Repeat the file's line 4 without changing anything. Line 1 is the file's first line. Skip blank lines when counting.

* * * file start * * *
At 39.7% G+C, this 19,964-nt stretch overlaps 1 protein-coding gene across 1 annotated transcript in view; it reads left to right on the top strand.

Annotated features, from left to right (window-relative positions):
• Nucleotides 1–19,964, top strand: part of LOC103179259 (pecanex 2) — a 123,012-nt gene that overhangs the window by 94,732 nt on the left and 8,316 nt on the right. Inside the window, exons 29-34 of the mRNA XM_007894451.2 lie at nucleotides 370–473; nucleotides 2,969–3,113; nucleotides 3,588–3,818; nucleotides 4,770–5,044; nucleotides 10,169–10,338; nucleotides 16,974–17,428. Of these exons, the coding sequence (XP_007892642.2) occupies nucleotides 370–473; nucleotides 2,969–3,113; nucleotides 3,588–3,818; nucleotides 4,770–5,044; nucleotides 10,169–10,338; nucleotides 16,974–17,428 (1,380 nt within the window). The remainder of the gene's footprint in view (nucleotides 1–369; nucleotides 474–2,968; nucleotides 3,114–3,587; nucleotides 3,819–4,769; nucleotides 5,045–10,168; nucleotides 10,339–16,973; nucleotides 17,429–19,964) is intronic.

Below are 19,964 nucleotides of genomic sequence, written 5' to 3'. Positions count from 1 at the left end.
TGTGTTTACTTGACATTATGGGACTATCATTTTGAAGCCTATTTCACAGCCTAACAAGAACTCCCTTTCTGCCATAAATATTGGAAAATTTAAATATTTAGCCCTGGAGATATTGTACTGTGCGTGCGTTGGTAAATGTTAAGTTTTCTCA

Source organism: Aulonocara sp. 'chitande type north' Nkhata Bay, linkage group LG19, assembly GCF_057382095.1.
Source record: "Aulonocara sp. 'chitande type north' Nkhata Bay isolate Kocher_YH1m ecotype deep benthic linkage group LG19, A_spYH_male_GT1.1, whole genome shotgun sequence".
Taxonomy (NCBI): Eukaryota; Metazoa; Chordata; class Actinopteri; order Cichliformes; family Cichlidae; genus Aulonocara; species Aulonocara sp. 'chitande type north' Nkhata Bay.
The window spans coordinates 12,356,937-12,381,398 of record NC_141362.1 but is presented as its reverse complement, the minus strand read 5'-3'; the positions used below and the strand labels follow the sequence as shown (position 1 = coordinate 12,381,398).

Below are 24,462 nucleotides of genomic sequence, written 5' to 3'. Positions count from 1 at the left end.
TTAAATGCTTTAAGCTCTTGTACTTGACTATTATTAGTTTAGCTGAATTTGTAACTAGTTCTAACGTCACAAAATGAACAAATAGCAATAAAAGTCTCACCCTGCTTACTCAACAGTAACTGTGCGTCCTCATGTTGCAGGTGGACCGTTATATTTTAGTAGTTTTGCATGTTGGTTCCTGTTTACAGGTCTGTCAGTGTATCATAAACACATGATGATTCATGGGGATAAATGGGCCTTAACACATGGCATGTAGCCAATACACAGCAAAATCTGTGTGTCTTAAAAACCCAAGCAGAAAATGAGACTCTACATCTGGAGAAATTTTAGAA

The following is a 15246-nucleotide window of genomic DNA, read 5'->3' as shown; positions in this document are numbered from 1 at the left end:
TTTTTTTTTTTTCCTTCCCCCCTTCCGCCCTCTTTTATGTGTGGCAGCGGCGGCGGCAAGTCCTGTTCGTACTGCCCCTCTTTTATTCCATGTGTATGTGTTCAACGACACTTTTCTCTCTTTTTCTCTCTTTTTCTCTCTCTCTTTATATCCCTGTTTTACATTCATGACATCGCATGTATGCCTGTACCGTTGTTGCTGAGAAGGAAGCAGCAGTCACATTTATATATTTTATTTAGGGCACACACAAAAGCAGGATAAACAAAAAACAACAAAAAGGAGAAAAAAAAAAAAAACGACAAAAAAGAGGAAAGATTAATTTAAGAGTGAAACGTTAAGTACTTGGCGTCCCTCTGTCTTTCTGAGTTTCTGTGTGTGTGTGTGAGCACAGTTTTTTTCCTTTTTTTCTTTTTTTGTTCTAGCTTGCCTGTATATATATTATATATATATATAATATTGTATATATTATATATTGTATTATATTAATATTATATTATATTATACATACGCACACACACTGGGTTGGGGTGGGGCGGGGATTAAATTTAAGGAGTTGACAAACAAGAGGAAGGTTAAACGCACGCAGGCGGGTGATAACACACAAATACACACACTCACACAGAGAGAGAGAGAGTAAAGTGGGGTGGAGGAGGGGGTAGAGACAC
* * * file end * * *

Below are 19,964 nucleotides of genomic sequence, written 5' to 3'. Positions count from 1 at the left end.